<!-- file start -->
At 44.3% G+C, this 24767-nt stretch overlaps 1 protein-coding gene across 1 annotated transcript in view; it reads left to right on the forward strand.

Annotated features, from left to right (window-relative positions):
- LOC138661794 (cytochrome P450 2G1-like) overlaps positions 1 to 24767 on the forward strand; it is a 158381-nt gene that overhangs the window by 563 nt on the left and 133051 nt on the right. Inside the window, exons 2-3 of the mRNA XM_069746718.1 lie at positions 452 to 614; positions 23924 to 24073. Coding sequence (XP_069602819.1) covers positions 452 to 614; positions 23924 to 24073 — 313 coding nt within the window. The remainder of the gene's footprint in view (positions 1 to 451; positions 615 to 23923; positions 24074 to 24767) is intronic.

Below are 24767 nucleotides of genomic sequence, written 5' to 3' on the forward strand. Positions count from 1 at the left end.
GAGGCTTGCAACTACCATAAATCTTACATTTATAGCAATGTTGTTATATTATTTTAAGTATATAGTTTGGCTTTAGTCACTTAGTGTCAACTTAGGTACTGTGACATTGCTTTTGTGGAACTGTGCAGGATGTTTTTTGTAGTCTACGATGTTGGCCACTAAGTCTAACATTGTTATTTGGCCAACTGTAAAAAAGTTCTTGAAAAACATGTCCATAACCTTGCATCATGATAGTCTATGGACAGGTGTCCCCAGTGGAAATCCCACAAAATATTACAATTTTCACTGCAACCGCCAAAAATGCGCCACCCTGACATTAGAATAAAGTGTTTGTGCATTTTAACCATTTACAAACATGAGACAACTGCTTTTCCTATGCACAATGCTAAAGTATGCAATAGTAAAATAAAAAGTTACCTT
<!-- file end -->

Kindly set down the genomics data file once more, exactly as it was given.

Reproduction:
At 44.3% G+C, this 24767-nt stretch overlaps 1 protein-coding gene across 1 annotated transcript in view; it reads left to right on the forward strand.

Annotated features, from left to right (window-relative positions):
- LOC138661794 (cytochrome P450 2G1-like) overlaps positions 1 to 24767 on the forward strand; it is a 158381-nt gene that overhangs the window by 563 nt on the left and 133051 nt on the right. Inside the window, exons 2-3 of the mRNA XM_069746718.1 lie at positions 452 to 614; positions 23924 to 24073. Coding sequence (XP_069602819.1) covers positions 452 to 614; positions 23924 to 24073 — 313 coding nt within the window. The remainder of the gene's footprint in view (positions 1 to 451; positions 615 to 23923; positions 24074 to 24767) is intronic.

Below are 24767 nucleotides of genomic sequence, written 5' to 3' on the forward strand. Positions count from 1 at the left end.
GAGGCTTGCAACTACCATAAATCTTACATTTATAGCAATGTTGTTATATTATTTTAAGTATATAGTTTGGCTTTAGTCACTTAGTGTCAACTTAGGTACTGTGACATTGCTTTTGTGGAACTGTGCAGGATGTTTTTTGTAGTCTACGATGTTGGCCACTAAGTCTAACATTGTTATTTGGCCAACTGTAAAAAAGTTCTTGAAAAACATGTCCATAACCTTGCATCATGATAGTCTATGGACAGGTGTCCCCAGTGGAAATCCCACAAAATATTACAATTTTCACTGCAACCGCCAAAAATGCGCCACCCTGACATTAGAATAAAGTGTTTGTGCATTTTAACCATTTACAAACATGAGACAACTGCTTTTCCTATGCACAATGCTAAAGTATGCAATAGTAAAATAAAAAGTTACCTT